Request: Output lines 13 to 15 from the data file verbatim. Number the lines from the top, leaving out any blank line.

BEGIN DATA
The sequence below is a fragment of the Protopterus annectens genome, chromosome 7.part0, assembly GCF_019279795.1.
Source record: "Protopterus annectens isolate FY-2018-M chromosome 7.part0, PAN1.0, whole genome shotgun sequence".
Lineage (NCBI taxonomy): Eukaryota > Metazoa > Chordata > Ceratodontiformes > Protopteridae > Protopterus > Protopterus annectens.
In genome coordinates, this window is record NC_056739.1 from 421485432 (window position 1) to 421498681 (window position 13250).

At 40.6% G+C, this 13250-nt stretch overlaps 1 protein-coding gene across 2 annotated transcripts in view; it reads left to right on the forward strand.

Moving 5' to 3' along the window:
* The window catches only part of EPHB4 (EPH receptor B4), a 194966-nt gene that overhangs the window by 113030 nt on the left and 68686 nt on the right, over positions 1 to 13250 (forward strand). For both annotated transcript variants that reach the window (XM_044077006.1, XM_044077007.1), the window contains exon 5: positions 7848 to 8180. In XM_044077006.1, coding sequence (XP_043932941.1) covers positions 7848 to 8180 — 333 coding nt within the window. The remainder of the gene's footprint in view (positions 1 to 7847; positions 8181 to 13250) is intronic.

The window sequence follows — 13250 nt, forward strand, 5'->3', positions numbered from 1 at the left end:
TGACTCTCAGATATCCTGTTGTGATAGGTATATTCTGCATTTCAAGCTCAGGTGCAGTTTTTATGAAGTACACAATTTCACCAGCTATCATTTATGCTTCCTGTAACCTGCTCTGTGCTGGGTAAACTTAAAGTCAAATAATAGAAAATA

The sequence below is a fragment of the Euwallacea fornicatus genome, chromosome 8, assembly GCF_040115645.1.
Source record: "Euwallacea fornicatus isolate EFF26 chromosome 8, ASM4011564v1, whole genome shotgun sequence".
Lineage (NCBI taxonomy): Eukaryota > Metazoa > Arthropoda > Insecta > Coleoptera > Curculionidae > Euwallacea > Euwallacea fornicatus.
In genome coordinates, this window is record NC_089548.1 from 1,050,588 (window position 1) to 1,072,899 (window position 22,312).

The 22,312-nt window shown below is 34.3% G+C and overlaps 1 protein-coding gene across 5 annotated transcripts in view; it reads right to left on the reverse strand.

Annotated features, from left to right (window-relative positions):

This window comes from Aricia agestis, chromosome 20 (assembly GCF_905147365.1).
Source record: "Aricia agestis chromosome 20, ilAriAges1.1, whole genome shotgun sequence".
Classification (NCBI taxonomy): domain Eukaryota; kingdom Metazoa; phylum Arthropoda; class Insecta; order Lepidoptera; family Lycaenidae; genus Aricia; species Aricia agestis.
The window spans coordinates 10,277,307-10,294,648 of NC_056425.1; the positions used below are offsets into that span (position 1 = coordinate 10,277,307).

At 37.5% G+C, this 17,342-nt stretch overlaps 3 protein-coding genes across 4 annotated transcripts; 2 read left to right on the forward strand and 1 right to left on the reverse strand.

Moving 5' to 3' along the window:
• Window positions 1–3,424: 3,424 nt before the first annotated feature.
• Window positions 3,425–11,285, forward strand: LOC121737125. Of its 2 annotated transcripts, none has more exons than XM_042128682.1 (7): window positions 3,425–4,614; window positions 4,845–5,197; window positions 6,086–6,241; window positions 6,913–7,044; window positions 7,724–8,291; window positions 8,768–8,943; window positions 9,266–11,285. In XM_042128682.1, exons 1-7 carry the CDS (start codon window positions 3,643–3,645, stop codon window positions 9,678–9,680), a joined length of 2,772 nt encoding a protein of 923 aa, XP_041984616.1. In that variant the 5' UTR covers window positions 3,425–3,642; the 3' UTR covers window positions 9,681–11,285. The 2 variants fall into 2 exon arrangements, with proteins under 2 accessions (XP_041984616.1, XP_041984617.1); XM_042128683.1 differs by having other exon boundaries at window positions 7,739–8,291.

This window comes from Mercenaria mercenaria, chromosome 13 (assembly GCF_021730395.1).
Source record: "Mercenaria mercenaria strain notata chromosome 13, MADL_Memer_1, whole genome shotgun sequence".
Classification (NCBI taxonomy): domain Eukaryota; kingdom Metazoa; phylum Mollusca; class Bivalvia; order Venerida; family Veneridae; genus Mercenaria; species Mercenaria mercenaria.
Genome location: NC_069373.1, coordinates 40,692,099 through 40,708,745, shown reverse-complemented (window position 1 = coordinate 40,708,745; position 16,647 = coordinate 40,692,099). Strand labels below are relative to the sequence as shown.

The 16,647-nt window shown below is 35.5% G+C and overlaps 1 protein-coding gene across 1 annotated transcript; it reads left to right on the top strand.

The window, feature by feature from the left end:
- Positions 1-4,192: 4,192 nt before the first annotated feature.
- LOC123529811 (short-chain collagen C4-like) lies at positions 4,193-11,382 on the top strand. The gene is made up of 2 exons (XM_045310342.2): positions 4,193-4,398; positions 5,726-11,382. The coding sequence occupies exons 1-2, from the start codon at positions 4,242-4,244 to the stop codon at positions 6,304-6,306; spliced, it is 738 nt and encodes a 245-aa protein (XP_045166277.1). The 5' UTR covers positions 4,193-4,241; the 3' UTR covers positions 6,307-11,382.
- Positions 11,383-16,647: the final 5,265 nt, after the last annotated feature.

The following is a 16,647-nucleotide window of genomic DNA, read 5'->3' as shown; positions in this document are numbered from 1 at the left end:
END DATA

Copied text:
In genome coordinates, this window is record NC_089548.1 from 1,050,588 (window position 1) to 1,072,899 (window position 22,312).

The 22,312-nt window shown below is 34.3% G+C and overlaps 1 protein-coding gene across 5 annotated transcripts in view; it reads right to left on the reverse strand.

Annotated features, from left to right (window-relative positions):